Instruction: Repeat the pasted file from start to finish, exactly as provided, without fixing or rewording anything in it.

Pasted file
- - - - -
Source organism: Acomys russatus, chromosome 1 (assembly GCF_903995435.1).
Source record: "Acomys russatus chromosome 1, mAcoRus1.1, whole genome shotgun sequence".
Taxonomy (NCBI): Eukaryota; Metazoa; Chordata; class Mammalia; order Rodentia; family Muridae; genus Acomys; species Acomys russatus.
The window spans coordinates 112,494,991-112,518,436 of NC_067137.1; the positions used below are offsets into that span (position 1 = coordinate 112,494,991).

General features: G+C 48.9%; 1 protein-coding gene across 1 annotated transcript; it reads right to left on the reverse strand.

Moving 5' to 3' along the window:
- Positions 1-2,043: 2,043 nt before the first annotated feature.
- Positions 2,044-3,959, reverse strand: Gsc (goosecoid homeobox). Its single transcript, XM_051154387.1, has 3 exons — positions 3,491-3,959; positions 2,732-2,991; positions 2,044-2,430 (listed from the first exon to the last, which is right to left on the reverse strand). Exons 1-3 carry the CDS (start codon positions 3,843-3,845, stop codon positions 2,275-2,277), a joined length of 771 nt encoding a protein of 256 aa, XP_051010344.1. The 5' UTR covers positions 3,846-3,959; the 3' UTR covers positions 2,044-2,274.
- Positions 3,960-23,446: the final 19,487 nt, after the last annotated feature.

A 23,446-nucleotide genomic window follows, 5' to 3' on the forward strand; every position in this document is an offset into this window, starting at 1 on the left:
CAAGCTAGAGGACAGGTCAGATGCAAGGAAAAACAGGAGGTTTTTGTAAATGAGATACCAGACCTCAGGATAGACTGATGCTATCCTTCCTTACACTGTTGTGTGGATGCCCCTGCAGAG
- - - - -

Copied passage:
Source organism: Acomys russatus, chromosome 1 (assembly GCF_903995435.1).
Source record: "Acomys russatus chromosome 1, mAcoRus1.1, whole genome shotgun sequence".
Taxonomy (NCBI): Eukaryota; Metazoa; Chordata; class Mammalia; order Rodentia; family Muridae; genus Acomys; species Acomys russatus.
The window spans coordinates 112,494,991-112,518,436 of NC_067137.1; the positions used below are offsets into that span (position 1 = coordinate 112,494,991).

General features: G+C 48.9%; 1 protein-coding gene across 1 annotated transcript; it reads right to left on the reverse strand.

Moving 5' to 3' along the window:
- Positions 1-2,043: 2,043 nt before the first annotated feature.
- Positions 2,044-3,959, reverse strand: Gsc (goosecoid homeobox). Its single transcript, XM_051154387.1, has 3 exons — positions 3,491-3,959; positions 2,732-2,991; positions 2,044-2,430 (listed from the first exon to the last, which is right to left on the reverse strand). Exons 1-3 carry the CDS (start codon positions 3,843-3,845, stop codon positions 2,275-2,277), a joined length of 771 nt encoding a protein of 256 aa, XP_051010344.1. The 5' UTR covers positions 3,846-3,959; the 3' UTR covers positions 2,044-2,274.
- Positions 3,960-23,446: the final 19,487 nt, after the last annotated feature.

A 23,446-nucleotide genomic window follows, 5' to 3' on the forward strand; every position in this document is an offset into this window, starting at 1 on the left:
CAAGCTAGAGGACAGGTCAGATGCAAGGAAAAACAGGAGGTTTTTGTAAATGAGATACCAGACCTCAGGATAGACTGATGCTATCCTTCCTTACACTGTTGTGTGGATGCCCCTGCAGAG